There are a lot of laws and standards that apply to data and managing data. I’ve put together a list of some of them, along with links to additional information.
Obviously, this is just meant as a quick overview, the links will go into more detail on each as well as give some direction on complying.
Denny Cherry’s book Securing SQL Server covers some of these in detail, focusing on auditing.

* HIPPA – Health Insurance Portability and Accountability Act
Security of patient medical data, preventing unauthorized viewing
Auditing reads and updates to data, encryption of transmitted data

HIPAA and Database Administration: By Robert Sheldon – Part of a series from Redgate

* SOX – Sarbanes-Oxley
Ensuring accuracy of accounting and financial data
section 404 – assessment of internal control
A yearly internal control report has to be produced

Disaster recovery plan, no shared logins, auditing access and changes to financial data, restricting access to financial data

SOX for SQL Server DBAs: Article from MS SQL Tips

* PCI DSS – Payment Card Industry Data Security Standard
Standard for security around credit cards
Restricting and auditing access to data, maintaining and updating security systems, and encrypting transmitted information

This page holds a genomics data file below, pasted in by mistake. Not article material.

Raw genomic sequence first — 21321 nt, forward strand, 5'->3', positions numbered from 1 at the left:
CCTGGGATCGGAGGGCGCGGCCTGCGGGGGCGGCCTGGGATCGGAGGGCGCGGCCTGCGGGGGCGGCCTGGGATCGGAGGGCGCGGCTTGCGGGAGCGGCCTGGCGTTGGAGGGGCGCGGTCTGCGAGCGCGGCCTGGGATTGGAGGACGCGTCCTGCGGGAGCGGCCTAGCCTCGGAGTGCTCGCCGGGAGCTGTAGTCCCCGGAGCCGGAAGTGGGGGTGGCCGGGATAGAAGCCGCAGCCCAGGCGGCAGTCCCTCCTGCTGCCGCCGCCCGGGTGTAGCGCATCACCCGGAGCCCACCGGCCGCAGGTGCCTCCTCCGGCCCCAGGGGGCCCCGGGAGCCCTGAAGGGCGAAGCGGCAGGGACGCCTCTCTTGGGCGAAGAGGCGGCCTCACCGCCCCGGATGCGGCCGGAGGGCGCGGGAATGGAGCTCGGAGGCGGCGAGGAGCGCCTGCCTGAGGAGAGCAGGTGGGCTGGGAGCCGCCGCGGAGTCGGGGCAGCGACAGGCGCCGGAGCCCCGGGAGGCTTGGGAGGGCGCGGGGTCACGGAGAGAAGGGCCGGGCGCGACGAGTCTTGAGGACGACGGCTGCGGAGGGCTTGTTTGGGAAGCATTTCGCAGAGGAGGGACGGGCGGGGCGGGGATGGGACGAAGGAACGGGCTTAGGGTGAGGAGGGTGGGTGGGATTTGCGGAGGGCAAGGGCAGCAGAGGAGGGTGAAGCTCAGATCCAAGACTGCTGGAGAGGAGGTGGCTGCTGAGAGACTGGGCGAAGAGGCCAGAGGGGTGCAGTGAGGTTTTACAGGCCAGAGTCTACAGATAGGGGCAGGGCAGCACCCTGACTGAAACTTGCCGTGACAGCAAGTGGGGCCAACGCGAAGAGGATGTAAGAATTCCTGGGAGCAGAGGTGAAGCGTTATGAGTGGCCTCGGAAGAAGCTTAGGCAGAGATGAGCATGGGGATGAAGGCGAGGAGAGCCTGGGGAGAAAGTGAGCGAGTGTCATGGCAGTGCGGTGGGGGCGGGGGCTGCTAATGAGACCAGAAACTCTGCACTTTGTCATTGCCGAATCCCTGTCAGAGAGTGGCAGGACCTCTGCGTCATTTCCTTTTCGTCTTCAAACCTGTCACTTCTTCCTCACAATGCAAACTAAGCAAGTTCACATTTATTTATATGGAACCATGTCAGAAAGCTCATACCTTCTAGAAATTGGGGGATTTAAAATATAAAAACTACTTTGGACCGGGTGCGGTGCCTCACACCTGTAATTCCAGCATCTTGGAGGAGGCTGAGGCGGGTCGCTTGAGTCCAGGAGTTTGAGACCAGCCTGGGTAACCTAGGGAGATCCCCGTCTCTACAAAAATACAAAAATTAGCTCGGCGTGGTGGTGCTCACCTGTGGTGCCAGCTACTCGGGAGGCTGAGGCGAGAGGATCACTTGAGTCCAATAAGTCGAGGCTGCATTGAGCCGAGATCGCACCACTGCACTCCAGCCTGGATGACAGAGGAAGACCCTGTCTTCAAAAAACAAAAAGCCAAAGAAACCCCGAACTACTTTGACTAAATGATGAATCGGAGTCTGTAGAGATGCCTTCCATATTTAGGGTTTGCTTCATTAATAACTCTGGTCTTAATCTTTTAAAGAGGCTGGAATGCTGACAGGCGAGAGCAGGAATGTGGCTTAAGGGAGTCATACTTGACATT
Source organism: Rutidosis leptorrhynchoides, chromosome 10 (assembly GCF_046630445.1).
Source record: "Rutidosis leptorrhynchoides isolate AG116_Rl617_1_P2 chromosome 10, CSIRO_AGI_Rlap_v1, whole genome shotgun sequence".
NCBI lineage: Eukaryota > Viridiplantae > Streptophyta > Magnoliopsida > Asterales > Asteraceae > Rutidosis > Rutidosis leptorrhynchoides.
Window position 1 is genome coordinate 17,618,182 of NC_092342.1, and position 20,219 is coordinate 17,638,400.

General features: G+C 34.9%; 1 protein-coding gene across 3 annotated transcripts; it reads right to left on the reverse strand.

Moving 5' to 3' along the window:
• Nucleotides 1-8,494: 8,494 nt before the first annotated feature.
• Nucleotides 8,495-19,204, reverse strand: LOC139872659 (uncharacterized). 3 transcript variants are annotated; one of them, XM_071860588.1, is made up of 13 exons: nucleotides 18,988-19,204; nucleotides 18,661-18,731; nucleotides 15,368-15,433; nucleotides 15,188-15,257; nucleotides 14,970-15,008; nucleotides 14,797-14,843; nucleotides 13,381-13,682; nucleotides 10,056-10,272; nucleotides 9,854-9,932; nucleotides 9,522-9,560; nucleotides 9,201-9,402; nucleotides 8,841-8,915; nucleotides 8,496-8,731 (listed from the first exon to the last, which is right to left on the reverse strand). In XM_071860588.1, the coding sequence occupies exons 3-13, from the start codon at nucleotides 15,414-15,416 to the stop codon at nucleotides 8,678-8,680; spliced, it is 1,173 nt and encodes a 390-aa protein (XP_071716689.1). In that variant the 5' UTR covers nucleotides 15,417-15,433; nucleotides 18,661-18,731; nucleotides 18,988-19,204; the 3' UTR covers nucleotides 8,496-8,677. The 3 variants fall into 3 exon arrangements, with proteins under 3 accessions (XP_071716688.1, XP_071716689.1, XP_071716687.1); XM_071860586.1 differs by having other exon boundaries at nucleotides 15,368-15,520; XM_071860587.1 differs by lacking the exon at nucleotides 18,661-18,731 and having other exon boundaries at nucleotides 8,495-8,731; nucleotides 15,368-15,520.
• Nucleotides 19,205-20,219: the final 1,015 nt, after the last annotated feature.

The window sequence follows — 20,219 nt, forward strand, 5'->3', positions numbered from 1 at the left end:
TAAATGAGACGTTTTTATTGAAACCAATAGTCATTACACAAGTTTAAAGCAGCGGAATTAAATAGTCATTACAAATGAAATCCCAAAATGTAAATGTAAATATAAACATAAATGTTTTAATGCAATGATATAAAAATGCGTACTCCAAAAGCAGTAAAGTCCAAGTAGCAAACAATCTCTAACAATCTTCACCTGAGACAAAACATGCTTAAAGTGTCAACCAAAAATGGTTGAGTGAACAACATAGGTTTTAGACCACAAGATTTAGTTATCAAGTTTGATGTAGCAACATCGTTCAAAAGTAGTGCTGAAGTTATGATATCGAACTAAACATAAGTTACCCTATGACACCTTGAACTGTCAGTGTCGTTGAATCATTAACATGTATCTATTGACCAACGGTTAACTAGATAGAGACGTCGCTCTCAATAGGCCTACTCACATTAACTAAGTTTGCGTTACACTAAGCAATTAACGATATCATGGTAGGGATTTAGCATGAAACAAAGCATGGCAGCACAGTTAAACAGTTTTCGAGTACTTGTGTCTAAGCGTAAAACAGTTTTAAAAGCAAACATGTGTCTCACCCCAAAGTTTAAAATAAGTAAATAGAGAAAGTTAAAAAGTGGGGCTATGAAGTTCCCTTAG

PCI DSS Requirements

What does PCI DSS mean for your SQL Server environment?: Article from MS SQL Tips

* FERPA – Family Educational Rights and Privacy Act
Privacy around student records

Microsoft
SQL Server auditing and compliance for FERPA

* GDPR – General Data Protection Regulation
Deals with storing personal data for citizens of the European Union

* FIPS – Federal Information Processing Standard
When applying FIPS to databases, generally we’re referring to the FIPS 140 series, which sets encryption standards for non-military government agencies.

How to use SQL Server 2016 in FIPS 140-2-compliant mode

* C2 Auditing
When enabled, this feature will audit login attempts, as well as attempts to access or alter database objects.
This feature has been deprecated, Common Criteria Compliance should be used instead.

c2 audit mode Server Configuration Option: Microsoft

* Common Criteria Compliance
Auditing standard, This can be enabled (along with C2) in SSMS under server properties, or by using sp_configure.
This standard addresses:
– Residual Information Protection – Overwriting memory before reallocating
– Login statistics – Tracking last login attempt date/time (successful or not) as well as the number of login attempts
– A column level GRANT permission shouldn’t override a table level DENY permission

Common Criteria Compliance Enabled Server Configuration: From Microsoft

Tools:

Idera – SQL Compliance Manager

Apex SQL Audit